To see or not to see
There are two different uses of the word ‘see’. You can see an object, a picture or a drawing for instance, where you see what is in front of you, as a blueprint. But you can also see a likeness in someone’s face. There’s a categorial difference between the two objects of sight.
Other examples of this seeing-as are seeing a geometrical drawing as a glass cube, seeing a triangle as a mountain, wedge or arrow, or the well known rabbit-duck drawing, in which you can recognize a rabbit as well as a duck.
The Austrian-British philosopher Ludwig Wittgenstein calls this experience ‘noticing an aspect’, or aspect perception (Aspektenwechsel): you notice that the object you are looking at has not changed, and yet you see it differently.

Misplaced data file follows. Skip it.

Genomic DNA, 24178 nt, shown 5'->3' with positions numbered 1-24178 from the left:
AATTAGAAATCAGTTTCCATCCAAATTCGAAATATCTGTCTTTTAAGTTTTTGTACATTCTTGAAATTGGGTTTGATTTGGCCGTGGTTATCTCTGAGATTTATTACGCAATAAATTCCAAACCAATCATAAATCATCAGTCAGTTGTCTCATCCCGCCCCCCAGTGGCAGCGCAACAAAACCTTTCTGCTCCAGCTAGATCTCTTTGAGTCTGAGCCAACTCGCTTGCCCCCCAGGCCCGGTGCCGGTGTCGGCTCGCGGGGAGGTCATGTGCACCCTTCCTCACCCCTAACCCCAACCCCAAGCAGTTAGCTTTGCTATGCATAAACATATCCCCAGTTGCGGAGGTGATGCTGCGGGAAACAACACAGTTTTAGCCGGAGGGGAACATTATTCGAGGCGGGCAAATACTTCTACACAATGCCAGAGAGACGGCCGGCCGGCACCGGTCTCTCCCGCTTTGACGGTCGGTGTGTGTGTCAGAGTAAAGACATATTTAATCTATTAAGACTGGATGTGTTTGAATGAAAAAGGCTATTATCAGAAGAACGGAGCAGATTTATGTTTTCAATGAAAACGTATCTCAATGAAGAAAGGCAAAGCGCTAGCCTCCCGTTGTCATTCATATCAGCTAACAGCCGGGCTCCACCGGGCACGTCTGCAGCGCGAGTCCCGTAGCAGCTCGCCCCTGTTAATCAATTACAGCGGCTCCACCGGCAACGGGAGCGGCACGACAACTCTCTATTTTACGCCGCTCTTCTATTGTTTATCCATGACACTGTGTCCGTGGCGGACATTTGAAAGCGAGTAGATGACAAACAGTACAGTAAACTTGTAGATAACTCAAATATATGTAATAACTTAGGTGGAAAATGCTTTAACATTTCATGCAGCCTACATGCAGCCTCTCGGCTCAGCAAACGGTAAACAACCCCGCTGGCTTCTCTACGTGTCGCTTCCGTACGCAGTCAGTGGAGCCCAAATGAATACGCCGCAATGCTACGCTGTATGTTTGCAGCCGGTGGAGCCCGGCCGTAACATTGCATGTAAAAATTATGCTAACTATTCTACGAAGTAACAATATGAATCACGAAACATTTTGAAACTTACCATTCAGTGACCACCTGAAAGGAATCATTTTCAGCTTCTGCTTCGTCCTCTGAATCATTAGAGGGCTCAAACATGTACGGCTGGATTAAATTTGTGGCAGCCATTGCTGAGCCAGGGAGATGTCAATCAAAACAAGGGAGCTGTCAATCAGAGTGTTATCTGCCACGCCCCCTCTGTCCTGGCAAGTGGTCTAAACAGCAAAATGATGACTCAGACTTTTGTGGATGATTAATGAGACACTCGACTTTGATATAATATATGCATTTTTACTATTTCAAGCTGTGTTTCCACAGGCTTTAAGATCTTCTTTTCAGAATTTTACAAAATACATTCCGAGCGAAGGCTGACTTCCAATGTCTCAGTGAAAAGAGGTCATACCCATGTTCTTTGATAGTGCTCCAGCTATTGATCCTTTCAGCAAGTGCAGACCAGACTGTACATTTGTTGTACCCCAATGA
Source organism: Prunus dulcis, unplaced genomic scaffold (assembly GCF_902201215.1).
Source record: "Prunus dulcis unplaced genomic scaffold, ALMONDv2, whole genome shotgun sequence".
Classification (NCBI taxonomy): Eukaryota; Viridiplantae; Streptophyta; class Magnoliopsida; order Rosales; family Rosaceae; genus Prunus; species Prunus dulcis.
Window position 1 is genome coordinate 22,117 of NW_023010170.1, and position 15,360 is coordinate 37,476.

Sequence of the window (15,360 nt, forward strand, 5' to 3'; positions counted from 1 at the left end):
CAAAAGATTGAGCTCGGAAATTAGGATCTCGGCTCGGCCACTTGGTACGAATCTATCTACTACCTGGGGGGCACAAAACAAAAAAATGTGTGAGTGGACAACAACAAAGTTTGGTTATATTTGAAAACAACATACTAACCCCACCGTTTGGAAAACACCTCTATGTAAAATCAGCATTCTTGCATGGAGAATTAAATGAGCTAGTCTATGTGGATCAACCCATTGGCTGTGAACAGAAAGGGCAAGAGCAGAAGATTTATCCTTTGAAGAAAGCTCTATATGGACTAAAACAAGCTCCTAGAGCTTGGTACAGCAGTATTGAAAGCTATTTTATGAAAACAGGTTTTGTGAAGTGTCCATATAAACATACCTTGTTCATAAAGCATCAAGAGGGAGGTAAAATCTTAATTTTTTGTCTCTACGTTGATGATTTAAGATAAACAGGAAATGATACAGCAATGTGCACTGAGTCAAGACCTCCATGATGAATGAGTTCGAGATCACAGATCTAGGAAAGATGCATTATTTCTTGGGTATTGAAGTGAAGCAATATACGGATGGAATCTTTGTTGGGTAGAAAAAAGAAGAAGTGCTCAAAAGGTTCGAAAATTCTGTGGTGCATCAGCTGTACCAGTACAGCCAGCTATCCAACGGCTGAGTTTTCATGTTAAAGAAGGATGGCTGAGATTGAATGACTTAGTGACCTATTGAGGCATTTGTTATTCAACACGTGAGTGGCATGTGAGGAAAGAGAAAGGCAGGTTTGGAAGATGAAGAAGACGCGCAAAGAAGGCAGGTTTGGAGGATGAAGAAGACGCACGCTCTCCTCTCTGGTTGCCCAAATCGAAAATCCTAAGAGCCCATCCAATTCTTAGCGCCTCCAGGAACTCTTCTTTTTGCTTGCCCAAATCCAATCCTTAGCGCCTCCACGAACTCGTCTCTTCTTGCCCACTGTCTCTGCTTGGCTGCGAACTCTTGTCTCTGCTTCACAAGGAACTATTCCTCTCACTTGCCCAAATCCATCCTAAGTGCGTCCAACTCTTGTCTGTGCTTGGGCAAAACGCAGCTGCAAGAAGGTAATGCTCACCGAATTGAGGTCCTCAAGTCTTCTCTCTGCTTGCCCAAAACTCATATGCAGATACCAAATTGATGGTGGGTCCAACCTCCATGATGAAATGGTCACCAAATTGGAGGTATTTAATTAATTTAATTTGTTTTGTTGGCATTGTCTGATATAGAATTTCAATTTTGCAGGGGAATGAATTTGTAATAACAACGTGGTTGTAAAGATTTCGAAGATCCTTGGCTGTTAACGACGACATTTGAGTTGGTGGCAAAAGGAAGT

Aspect perception is an unstable state. Only in the change of aspect does one become conscious of the aspect. In general, it involves noticing a similarity. You can say that you experience a comparison, an object is seen as a variation, or derivation, or copy, of another one.
When you see a tree, for example, and realize that it is a tree, you see its resemblance with other trees. Seeing is comparing, seeing is interpreting.
Everything we perceive, we perceive in its relevant aspects: in a picture we immediately see what it represents and we respond to it accordingly.
Seeing an aspect means recognizing an aspect that you hadn’t seen like that before. The picture doesn’t change, and our seeing doesn’t change either. It’s our interpretation that changes.
This raises the question whether a picture is seen or thought of.